New LSE EUROPP Blog on Labour hoarding during the pandemic

New LSE EUROPP Blog by Bernhard Ebbinghaus and Lukas Lehner

Job retention schemes have helped Europe to avoid mass unemployment during the Covid-19 pandemic. Bernhard Ebbinghaus and Lukas Lehner write that while these schemes had an immediate impact during lockdown, the future development and long-term consequences of job retention policies remain uncertain.

Household joblessness in Europe during the crisis (2008-14)

In a new article in Socio-Economic Review (SER), Thomas Biegert (LSE, @thomasbiegert) and Bernhard Ebbinghaus (Oxford U., @B_Ebbinghaus) analyse whether the individual job loss since the Great Recession was absorbed or accumulated in households. They use EU-SILC data for 30 European countries and shift-share analysis to decompose the change in absolute HH non-employment from 2008 up to 2014 and attribute it to the change in individual non-employment, the change in HH sizes, and the change in polarization. In almost all countries the increase in household non-employment since the crisis was exacerbated by rising polarization (i.e. unequal distribution of job-loss) and decreasing HH sizes. Particularly households in many crisis countries, especially in Southern Europe, were hit by such job-loss. This is surprising because we would have expected that in countries with traditional family models and limited welfare support households would absorb the impact of job-loss.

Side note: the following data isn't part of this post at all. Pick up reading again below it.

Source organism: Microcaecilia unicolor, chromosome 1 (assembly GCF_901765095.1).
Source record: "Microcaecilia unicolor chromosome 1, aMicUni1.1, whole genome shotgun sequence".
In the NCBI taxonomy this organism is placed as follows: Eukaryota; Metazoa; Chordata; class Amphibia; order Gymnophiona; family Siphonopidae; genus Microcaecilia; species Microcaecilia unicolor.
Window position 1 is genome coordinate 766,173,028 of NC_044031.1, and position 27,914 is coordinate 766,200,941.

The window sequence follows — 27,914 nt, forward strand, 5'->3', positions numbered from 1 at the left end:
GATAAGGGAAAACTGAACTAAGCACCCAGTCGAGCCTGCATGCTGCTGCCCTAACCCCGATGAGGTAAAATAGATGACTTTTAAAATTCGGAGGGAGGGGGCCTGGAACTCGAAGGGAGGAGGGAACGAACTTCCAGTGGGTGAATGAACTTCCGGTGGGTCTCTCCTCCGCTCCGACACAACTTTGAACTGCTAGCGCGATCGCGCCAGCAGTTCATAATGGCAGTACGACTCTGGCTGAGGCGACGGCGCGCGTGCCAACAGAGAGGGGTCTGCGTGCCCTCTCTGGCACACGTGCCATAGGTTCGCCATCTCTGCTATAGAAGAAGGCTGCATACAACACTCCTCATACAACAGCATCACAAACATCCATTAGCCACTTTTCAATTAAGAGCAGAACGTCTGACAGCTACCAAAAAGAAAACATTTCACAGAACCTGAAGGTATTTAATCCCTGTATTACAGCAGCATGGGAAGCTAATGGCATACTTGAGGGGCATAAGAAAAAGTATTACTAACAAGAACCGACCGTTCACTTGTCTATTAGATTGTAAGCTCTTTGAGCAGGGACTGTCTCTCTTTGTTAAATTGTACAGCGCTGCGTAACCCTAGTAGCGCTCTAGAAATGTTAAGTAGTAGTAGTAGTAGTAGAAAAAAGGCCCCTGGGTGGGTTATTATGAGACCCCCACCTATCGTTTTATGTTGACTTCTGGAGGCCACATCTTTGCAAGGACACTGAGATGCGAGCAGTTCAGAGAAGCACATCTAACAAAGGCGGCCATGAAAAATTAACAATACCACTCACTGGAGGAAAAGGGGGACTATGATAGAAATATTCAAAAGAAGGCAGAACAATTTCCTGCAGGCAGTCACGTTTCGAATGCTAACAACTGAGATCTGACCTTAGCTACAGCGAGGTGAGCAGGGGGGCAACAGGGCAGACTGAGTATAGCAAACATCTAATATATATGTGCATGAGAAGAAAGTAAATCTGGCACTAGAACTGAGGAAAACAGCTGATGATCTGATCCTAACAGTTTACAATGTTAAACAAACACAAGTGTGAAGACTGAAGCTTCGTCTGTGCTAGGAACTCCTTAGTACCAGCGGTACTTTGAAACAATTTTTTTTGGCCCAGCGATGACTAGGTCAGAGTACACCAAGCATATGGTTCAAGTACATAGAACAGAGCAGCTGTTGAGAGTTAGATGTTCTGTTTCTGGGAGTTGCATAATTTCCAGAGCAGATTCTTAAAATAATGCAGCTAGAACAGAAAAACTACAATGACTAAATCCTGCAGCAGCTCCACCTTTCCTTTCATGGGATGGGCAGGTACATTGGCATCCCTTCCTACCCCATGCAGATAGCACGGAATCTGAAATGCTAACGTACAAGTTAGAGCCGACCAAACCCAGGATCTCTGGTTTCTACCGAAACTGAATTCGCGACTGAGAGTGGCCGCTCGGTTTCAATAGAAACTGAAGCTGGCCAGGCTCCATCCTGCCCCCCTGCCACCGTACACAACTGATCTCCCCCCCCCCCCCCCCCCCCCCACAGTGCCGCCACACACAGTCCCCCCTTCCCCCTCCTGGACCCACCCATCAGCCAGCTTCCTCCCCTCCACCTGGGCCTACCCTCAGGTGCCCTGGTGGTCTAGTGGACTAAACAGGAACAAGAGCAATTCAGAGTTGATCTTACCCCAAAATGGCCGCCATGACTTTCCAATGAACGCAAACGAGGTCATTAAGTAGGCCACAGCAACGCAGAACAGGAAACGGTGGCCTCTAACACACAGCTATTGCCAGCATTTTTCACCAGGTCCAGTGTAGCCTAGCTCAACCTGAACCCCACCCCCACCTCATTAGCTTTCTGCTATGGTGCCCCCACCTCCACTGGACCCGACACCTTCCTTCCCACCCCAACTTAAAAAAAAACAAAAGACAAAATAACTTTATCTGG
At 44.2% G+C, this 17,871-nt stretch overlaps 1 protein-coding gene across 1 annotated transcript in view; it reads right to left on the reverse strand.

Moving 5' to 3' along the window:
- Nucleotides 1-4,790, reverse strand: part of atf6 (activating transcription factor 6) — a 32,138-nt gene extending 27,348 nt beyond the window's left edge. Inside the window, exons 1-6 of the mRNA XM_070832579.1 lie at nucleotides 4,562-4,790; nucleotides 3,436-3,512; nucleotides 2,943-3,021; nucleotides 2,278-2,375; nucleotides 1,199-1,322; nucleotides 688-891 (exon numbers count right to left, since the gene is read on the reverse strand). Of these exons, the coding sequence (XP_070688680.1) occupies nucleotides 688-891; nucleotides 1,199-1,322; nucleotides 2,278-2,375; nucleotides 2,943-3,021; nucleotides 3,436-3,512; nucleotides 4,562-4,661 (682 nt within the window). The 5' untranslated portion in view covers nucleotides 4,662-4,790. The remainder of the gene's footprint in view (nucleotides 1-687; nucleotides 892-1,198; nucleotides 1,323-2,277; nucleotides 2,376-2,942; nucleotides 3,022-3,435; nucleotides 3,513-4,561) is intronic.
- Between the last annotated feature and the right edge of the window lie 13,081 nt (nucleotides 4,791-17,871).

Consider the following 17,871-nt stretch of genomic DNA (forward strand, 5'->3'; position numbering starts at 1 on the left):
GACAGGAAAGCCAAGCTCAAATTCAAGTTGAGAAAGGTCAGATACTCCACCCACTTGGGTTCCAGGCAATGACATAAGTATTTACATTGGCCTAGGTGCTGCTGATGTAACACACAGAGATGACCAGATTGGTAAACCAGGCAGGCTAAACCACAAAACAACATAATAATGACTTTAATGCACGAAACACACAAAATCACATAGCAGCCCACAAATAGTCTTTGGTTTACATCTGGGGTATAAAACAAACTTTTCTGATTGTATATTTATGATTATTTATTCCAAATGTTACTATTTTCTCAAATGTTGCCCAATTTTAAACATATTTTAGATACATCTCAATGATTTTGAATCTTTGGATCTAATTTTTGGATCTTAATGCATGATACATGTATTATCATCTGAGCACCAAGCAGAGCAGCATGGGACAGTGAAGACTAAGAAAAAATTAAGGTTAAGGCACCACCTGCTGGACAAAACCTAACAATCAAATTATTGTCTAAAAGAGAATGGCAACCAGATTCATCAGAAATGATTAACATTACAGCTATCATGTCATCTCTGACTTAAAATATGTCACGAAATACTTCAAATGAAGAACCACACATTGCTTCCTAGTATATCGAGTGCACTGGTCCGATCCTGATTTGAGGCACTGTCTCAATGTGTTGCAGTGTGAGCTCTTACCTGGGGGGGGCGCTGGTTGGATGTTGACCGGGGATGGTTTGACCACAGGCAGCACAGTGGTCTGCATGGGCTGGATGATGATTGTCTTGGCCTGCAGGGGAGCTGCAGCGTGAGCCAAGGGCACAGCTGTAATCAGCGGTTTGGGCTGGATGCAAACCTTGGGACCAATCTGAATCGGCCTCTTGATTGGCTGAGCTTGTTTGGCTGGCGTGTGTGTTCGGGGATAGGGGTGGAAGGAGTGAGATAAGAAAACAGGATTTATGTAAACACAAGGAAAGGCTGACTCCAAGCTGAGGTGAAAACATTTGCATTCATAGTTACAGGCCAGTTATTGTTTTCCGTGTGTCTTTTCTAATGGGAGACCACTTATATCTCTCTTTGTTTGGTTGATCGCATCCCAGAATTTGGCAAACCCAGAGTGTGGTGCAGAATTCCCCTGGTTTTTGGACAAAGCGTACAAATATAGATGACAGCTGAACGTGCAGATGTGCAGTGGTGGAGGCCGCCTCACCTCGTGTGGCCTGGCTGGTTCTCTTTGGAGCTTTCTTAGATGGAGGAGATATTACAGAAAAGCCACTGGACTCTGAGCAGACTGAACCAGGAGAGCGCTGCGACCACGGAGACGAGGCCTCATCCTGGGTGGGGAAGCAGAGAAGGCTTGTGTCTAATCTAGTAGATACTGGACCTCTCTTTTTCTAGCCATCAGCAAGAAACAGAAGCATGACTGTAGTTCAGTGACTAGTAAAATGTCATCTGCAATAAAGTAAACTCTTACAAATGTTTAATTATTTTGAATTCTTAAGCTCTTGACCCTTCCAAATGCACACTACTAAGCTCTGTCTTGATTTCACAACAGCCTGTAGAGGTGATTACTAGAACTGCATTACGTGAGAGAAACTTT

Biegert, Thomas, and Bernhard Ebbinghaus. 2020. “Accumulation or Absorption? Changing Disparities of Household Non-employment in Europe During the Great Recession.” published online (14 February 2020) in Socio-Economic Review ( An open access preprint is also available on SocArXiv ( See also Social Europe blog: “Households failed to absorb massive job loss during economic crisis”, Social Europe (, blog, 26/3/2020).